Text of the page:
In Somewhere in Europe (Radvanyi, 1947), a group of children orphaned by war band together to stay alive, however they can. They raid untended farms and fields. At one point they take the boots from men hanged by the wayside. In a castle they occupy, they sing, dance, and drink, but are stopped from putting the owner of the castle to death by one of their own. A transformation takes place. The owner of the castle, an elderly musician, becomes the father they do not have. He teaches them how to live with one another. The local villagers discover the children are in the castle and attempt to put them in prison for the crimes they have committed. In an impassioned speech the musician shames the village. It had created the circumstances in which the children found themselves that had forced them to do whatever they could to stay alive. “A film that deserves to be much better known than it is,” Graham Petrie writes, “and at least to rank alongside such Italian neo-realist works as Open City and Bicycle Thieves” (7).
People on the Mountains (1942), directed by auteur Istvan Szots, is a story of class conflict between forestry workers and their landlord, mitigated by the beauty of its opening and closing scenes. After a logger has baptized his son, he takes him through the forest, introducing him to the trees and birds, the flora and fauna with whom he will live. As they move through the forest, neighbors appear with gifts for the boy. After his wife dies, the logger kills his landlord. His fellow loggers are unable to prevent him from being jailed, but in a moment of compassion and community they perform a Nativity play they have written for the boy. “The quality of the film,” Petrie writes, “comes from the sobriety of its treatment, its rejection of melodrama or overt pathos, its steady concentration on facts rather than emotions (6).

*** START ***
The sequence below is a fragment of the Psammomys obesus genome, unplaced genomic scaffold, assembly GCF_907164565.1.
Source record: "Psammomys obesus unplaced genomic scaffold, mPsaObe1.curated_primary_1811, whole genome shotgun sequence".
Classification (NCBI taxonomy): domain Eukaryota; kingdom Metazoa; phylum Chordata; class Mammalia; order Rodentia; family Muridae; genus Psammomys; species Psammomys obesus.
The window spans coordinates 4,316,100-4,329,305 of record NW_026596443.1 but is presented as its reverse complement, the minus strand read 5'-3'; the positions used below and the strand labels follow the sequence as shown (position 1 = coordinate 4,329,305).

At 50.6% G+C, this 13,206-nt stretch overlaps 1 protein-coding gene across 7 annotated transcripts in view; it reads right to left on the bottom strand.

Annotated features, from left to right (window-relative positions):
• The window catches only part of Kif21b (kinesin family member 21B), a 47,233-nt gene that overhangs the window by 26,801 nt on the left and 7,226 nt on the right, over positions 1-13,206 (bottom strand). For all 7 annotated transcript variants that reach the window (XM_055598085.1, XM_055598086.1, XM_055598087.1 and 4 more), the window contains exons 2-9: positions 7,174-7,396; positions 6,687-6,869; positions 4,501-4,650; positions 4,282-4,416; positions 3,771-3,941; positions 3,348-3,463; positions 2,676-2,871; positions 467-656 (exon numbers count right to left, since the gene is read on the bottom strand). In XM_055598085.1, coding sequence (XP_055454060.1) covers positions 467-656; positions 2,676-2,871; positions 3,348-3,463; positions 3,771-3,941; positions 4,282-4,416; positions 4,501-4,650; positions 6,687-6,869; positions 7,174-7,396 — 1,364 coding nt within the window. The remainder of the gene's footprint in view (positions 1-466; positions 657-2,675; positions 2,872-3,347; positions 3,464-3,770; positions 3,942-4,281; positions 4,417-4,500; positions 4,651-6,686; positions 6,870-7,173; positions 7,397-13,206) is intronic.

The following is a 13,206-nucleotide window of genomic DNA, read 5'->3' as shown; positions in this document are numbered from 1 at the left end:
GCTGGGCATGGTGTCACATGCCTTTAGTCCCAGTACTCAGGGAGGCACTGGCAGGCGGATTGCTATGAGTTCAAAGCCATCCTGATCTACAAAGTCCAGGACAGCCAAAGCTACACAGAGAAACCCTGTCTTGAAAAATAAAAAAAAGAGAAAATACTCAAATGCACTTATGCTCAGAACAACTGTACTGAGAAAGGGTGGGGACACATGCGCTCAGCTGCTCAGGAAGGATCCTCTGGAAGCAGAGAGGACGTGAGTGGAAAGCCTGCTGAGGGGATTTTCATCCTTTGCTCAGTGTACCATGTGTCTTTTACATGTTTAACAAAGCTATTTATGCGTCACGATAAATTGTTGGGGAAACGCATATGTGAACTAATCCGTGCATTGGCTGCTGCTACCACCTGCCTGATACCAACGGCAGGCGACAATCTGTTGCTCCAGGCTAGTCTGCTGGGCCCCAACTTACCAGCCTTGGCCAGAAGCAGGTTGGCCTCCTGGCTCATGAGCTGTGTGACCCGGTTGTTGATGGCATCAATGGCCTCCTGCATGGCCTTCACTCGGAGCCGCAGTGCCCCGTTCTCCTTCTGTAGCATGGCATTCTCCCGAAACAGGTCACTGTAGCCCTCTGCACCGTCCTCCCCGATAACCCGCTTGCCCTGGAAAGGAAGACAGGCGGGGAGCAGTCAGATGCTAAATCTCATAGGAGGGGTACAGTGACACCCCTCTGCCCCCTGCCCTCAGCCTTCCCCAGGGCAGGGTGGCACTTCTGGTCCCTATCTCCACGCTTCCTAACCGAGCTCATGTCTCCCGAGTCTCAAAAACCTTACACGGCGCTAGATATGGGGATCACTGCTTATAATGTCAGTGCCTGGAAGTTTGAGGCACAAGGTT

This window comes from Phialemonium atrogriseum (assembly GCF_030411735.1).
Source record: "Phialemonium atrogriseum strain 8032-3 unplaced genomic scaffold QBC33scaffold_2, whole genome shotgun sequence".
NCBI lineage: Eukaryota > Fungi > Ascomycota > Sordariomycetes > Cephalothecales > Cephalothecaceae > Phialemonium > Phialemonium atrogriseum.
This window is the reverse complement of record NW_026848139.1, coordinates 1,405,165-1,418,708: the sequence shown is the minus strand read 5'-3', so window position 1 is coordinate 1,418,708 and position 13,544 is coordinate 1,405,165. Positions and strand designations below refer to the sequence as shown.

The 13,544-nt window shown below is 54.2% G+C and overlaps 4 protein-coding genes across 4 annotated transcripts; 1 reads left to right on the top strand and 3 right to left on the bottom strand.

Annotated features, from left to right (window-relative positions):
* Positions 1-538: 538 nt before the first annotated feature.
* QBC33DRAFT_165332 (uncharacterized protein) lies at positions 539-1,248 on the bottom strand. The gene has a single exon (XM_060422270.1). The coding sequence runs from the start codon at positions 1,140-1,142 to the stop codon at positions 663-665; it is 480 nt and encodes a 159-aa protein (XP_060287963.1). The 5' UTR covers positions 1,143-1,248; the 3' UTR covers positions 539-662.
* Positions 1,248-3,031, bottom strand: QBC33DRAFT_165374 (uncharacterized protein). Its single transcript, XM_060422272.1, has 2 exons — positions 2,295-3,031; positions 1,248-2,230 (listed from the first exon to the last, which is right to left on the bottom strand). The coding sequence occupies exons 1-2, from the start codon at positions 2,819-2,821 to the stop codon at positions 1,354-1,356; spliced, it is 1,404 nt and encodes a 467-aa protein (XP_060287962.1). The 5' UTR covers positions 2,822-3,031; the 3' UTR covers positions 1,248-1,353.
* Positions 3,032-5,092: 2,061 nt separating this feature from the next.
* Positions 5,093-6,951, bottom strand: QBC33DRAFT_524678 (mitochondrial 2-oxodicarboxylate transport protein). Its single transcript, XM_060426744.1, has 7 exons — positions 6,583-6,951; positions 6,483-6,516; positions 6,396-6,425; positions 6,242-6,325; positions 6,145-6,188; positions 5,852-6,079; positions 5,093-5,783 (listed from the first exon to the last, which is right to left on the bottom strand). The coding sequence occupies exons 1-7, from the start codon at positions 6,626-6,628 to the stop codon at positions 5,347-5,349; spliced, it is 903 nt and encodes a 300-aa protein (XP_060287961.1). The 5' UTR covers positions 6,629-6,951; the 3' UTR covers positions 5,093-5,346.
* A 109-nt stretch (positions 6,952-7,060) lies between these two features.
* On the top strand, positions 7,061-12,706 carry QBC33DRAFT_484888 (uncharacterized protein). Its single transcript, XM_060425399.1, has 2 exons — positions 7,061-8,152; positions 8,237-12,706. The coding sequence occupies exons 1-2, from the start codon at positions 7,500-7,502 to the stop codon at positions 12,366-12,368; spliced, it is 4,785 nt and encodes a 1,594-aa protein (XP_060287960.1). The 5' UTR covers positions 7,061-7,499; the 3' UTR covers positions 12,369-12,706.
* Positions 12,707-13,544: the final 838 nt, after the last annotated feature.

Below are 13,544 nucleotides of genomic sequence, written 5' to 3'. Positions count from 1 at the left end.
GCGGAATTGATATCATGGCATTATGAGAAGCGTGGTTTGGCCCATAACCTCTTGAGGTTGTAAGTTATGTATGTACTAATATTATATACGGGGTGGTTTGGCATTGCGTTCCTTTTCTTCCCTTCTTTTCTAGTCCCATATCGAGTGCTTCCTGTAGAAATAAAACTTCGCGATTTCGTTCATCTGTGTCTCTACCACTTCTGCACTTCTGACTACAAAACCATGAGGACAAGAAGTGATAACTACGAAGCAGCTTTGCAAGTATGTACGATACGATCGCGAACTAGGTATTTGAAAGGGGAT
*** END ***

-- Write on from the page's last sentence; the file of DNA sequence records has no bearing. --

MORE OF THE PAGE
That the modern world has not only made orphans of Hungarians but also compromised the natural world in which they live cannot be missed in the films of this time. This is the main focus of Gergely’s study, though often scattershot and too concerned over disputes with other writers. While he’s more interested in Hungarian consciousness than its cinema, the history portrayed in the films has never been forgotten and must always be reclaimed. One manages to make evident one’s resistance, however one can.
Robert Buckeye is author of nine books, including Still Lives, a novel about the Kent State shootings, and Fade, a novel of Bratislava, and has written articles on literature, art, and film. He divides his time between Vermont and Bratislava.